FDA Used ‘Critically Flawed’ Risk-Benefit Analysis to ‘Justify’ COVID Vaccines for Children | by Luke Yamaguchi | The Defender

The U.S. Food and Drug Administration relied on a critically flawed risk-benefit assessment to authorize emergency use of Pfizer’s COVID-19 vaccine for children 5-11 years of age.

 

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The U.S. Food and Drug Administration (FDA) on Oct. 29, 2021, granted Emergency Use Authorization (EUA) of Pfizer’s COVID-19 vaccine for children 5 to 11 years of age.

The Centers for Disease Control and Prevention (CDC) went on to recommend Pfizer’s COVID-19 vaccine for 28 million American children 5 to 11 years of age on Nov. 2, 2021.

This week, Pfizer asked the FDA to authorize the use of a two-dose vaccine in children 6 months to 4 years old. Data on a third shot would be submitted to regulators once they became available in the spring — clearing the way for the agency to authorize a three-shot regimen for the youngest children who can get vaccinated. The vaccine for this age group could be available as early as February.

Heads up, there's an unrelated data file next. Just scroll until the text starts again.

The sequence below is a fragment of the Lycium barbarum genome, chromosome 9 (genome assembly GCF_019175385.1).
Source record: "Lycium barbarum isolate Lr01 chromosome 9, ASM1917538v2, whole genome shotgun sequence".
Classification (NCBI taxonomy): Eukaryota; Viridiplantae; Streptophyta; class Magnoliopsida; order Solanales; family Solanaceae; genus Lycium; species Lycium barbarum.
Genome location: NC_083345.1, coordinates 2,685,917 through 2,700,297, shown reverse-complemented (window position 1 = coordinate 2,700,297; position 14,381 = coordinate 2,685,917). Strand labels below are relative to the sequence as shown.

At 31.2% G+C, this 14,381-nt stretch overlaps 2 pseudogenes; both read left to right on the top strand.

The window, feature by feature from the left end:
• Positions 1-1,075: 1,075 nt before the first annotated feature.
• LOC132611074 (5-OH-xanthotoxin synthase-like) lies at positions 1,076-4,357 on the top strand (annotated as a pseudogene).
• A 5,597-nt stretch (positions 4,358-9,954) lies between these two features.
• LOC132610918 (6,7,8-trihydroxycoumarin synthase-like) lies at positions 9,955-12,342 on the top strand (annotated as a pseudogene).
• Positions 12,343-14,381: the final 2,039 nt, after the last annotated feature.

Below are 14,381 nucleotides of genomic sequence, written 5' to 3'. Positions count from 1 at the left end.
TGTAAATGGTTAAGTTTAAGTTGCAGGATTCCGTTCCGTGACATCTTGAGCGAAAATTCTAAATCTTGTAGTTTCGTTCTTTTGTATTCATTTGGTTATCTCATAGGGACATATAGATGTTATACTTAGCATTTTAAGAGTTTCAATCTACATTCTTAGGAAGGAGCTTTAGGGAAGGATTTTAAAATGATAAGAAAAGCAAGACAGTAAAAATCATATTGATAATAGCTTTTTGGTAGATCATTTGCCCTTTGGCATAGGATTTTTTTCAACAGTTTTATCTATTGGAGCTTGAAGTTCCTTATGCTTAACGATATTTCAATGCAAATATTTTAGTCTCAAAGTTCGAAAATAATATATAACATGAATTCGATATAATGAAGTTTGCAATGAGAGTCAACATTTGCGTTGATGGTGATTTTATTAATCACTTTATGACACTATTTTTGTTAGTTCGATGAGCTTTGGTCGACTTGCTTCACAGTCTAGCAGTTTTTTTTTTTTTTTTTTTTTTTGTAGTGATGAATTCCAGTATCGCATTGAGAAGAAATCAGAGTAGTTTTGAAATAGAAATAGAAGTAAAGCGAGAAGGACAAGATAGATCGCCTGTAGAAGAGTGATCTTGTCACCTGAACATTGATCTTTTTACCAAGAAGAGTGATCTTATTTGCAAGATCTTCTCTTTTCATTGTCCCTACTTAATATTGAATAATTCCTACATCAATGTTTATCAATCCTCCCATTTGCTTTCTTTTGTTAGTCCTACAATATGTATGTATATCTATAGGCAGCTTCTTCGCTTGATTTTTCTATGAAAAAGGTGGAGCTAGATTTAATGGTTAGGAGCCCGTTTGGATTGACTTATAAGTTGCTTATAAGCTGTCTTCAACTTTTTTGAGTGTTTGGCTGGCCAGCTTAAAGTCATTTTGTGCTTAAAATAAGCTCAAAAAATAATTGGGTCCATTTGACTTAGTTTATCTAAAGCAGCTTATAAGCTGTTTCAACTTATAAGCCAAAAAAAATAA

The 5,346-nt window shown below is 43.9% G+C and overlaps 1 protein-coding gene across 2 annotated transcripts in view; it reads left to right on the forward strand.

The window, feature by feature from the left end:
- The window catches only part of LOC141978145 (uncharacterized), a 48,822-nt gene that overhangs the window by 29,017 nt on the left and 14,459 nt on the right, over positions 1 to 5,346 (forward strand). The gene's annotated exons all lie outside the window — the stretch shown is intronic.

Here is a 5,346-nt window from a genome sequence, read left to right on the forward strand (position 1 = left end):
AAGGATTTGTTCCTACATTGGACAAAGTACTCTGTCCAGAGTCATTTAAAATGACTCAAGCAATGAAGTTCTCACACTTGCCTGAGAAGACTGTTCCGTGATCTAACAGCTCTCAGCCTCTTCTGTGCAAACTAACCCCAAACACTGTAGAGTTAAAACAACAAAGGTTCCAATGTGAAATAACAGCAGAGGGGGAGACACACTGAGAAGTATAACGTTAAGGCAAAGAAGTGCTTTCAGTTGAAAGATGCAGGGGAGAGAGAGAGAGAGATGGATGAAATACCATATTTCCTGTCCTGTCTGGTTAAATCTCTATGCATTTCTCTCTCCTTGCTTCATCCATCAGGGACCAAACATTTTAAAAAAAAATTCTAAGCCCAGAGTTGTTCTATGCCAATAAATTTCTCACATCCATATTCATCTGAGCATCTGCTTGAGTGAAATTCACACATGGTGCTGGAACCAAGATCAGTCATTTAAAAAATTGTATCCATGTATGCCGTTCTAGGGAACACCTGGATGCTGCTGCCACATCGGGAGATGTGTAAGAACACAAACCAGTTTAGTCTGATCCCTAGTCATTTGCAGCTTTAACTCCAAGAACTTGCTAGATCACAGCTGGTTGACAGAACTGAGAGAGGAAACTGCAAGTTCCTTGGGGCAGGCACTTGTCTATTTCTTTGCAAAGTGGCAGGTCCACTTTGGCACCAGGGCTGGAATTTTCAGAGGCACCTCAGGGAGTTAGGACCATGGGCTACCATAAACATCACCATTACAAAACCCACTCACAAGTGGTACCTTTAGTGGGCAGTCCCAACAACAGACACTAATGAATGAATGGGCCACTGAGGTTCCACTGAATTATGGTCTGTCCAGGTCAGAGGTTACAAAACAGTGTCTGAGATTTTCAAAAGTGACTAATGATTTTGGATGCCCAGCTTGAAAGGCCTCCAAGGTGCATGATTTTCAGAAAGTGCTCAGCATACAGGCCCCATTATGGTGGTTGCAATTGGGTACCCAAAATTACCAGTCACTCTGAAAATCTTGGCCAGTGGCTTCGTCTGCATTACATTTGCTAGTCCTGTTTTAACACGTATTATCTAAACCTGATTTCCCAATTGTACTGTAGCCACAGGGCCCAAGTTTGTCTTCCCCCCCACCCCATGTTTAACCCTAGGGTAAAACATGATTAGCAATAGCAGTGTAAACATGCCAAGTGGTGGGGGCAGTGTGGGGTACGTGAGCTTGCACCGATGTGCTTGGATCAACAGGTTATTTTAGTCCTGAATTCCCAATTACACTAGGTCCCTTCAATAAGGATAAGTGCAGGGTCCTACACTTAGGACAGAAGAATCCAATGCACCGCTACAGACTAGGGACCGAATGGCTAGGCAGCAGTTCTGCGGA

The FDA and CDC safety surveillance systems have found an increased risk of heart inflammation (myocarditis/pericarditis) following vaccination with Pfizer’s COVID-19 vaccine. This observed risk was found to be highest in 12- to 17-year-old males, particularly following the second dose.

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